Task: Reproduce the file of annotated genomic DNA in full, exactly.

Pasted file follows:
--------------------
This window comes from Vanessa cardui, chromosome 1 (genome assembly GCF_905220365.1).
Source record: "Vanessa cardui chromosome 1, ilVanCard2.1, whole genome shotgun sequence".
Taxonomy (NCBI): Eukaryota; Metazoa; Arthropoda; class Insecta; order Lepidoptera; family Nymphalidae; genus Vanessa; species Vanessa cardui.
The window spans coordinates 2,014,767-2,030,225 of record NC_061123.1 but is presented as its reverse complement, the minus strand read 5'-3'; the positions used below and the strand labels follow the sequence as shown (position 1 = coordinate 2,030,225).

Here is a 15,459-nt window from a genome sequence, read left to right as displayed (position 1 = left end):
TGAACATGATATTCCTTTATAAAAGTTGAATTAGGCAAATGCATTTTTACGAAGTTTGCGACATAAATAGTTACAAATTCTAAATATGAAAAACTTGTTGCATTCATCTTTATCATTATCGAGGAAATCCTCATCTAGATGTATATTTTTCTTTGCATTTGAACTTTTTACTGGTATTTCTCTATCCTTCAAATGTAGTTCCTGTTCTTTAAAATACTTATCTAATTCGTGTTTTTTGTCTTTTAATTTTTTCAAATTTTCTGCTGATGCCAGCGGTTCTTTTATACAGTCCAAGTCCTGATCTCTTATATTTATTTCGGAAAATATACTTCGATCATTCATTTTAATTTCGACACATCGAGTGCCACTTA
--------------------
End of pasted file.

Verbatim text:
This window comes from Vanessa cardui, chromosome 1 (genome assembly GCF_905220365.1).
Source record: "Vanessa cardui chromosome 1, ilVanCard2.1, whole genome shotgun sequence".
Taxonomy (NCBI): Eukaryota; Metazoa; Arthropoda; class Insecta; order Lepidoptera; family Nymphalidae; genus Vanessa; species Vanessa cardui.
The window spans coordinates 2,014,767-2,030,225 of record NC_061123.1 but is presented as its reverse complement, the minus strand read 5'-3'; the positions used below and the strand labels follow the sequence as shown (position 1 = coordinate 2,030,225).

Here is a 15,459-nt window from a genome sequence, read left to right as displayed (position 1 = left end):
TGAACATGATATTCCTTTATAAAAGTTGAATTAGGCAAATGCATTTTTACGAAGTTTGCGACATAAATAGTTACAAATTCTAAATATGAAAAACTTGTTGCATTCATCTTTATCATTATCGAGGAAATCCTCATCTAGATGTATATTTTTCTTTGCATTTGAACTTTTTACTGGTATTTCTCTATCCTTCAAATGTAGTTCCTGTTCTTTAAAATACTTATCTAATTCGTGTTTTTTGTCTTTTAATTTTTTCAAATTTTCTGCTGATGCCAGCGGTTCTTTTATACAGTCCAAGTCCTGATCTCTTATATTTATTTCGGAAAATATACTTCGATCATTCATTTTAATTTCGACACATCGAGTGCCACTTA